Voice/Vision Holocaust Survivor Oral History Archive

Emerich Grinbaum - October 3, 2000 & January 8, 2001

Behavior After Liberation

Had you ever seen a black person before?

Uh, only in the movie. So there were blacks. So--and then they put us on the trucks and they took us somewhere. They took us faraway, I don't know where, to a camp, but this was not a concentration camp. They were kind of working camps. Some--this is a camp because barracks, but we saw that it's not a concentration camp, it was a nice place, relatively nice place. They put us in nice--three or four in one room you know, not uh, they are small rooms. And they give us food. And they give us some other garments. And...

What were the buildings like?

Not the buil...small buildings.

But they, but they were more than one floor?

Hm, hm, one or two floors. And, at, at, at that place we shared only one floor, I remember. But the...

Maybe like a dormitory?

Yeah, something like that. Some kind of camp but we don't know, we don't know. And they give us food, they were decent food. But it was not enough for us. We wanted to eat more you know, because we were absolutely... So we went out to the villages and you know, we--people, we go get some food. We were walking and the villages saw us so they give us some eggs or something additional. Uh, they were friendly, uh.

They were friendly.

Friendly, you know. Oh, maybe they a...were afraid of Americans, because I mean what American were behaving very decently, you know. Uh, let me tell you, later on I talked to other people who were liberated by the Russians. They were better chance, because first of all the majority of the German fled. So they left uh, apartments behind. So they could grab a lot of things. Not here. In American they were very, very decent to protect you know, but I have to tell you, some of us, especially the Polish guys, because you know, they were more desperate than we were. We were there only a year...


...they were there for many years and they were very--and they didn't care. They--I remember we were walking on the st...on the roads to the village, they saw a German coming on the bike. They took away the bike, they took away the, the watch and all that. We couldn't do that. But that happened also. You know, that's okay, I don't have any objection, but we couldn't do that, you know.


Because you know, I couldn't do that. We couldn't do that my father, you know. We are a different. Most of our surrounding you know, some people did it. Not, not too many, not too many. But I remember the, some, some Polish guy did it. If they were Polish, I remember because I knew them. So what, we, we praised them, so we didn't have any objection, just we couldn't do that. But we went to the village, we had a walk and they, they sometimes you know, they give us some eggs and some, some more food, I don't know. Some salami or something.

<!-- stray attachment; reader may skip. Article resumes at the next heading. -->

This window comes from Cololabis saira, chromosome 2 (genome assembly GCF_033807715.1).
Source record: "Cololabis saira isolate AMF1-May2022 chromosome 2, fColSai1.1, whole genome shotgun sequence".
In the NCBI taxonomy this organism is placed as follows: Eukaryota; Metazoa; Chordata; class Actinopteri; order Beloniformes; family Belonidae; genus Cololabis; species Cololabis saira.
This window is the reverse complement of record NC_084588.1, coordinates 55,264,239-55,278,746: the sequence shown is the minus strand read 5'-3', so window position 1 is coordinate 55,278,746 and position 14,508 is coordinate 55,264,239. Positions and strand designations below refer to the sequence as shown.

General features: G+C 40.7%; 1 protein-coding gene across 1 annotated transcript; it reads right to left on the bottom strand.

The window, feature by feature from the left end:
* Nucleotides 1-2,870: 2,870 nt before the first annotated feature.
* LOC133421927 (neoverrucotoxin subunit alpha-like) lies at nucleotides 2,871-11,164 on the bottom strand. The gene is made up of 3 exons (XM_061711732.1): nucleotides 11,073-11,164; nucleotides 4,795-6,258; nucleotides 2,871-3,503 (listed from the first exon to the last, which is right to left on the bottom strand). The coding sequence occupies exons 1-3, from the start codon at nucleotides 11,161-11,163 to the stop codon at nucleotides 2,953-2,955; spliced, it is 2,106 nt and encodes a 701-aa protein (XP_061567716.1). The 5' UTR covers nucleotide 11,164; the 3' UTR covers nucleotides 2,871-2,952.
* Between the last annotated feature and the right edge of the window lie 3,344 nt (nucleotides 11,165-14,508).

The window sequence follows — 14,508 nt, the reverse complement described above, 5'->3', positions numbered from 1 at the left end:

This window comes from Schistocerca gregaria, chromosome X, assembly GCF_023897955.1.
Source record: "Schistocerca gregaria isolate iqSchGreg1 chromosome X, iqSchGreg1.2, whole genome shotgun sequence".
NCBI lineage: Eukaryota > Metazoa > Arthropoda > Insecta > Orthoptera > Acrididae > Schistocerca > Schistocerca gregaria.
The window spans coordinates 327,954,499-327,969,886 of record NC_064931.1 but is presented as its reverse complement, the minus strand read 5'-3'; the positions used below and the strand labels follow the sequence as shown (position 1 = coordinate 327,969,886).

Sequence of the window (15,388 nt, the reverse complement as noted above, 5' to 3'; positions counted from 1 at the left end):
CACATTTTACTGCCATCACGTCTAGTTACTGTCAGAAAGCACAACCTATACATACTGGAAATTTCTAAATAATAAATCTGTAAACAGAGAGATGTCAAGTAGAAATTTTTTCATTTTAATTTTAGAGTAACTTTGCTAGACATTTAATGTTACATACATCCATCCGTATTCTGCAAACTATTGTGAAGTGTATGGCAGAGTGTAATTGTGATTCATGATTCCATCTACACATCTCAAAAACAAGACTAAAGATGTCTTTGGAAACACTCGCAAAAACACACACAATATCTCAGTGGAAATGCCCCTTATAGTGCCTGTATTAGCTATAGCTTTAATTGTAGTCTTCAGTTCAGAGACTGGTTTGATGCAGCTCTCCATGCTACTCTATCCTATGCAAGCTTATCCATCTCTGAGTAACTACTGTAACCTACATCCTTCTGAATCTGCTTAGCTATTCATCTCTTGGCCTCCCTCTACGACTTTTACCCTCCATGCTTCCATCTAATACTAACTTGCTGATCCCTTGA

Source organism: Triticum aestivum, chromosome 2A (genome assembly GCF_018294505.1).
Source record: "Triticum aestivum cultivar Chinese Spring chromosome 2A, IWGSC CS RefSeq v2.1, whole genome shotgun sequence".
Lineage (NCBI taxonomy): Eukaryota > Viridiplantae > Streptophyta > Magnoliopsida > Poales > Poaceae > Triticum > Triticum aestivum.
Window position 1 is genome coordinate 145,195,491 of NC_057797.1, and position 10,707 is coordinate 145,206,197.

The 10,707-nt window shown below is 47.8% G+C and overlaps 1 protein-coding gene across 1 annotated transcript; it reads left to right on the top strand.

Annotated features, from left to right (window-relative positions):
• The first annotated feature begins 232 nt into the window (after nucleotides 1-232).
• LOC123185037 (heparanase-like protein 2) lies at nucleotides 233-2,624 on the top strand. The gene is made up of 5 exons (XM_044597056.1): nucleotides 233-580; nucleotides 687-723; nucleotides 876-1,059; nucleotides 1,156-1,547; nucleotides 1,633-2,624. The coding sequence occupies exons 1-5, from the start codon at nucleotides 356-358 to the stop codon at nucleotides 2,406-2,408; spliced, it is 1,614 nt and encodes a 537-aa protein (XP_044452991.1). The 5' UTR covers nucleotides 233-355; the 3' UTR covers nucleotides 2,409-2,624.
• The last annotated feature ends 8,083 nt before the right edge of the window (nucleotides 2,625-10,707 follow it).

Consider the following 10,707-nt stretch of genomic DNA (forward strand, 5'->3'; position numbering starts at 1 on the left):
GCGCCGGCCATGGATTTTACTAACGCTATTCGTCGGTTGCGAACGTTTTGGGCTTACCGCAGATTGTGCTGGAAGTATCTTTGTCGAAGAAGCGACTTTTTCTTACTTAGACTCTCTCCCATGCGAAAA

After a year in Auschwitz and Warsaw and Dachau and Allach, where people were beaten regularly and treated like animals, do you think it's surprising that your father and you still held on to this?

Very much so. And a lot of people held on, you know. A lot of people held on. You know, and I always proud, I was proud for many type of but proud to be Jewish because we don't have a sense of revenge. We had to, we di...you know, going ahead, back. Back in Munkacs we came back, except very few cases, very few cases there were Russians. You know, the Russians at that time when we came back I'll tell you later. And we knew that some, some local Hungarians, they were behaving bad. And we could tell on them, we could and we could tell them the Russians would you know, take away immediately. There was no, no, no discussions. There were some cases. But most of the cases there were no sense of revenge or, or, or any, any, any taking revenge. And that's happen all over, you know. So we stayed there for several weeks. We improved, of course. And they, they asked us--well, so they took us ??? burned all the, all the passport uh, they gave us some le...uh, some papers. And, where do you come from? So, we came from Munkacs. Munkacs used to be first Czechoslovakia until--and then Hungary. Somebody told us--a matter of fact I forgot to tell you, there were, Red Cross came and they tried to help us who were sick and there was uh, there was hospitals and the, many different things. They, they tried to help us as much you know, they were international blue uh, Red Cross. So somebody told us that if you say that you are Czech, they will take you out faster than Hungarians, for some reason, you know. That was a little stupid because they were Jews whether the Hungarian Jews or Czechish Jews, we were persecuted. But they were regarded, the Hungarian, they were enemy--the whole Hungarian en...enemy of, of the West--of the, of the Allies. Czech, no. That happened. So we s...we said, all, all who came from that area, Transcarpathia, we, we said that we came from Czechoslovakia.

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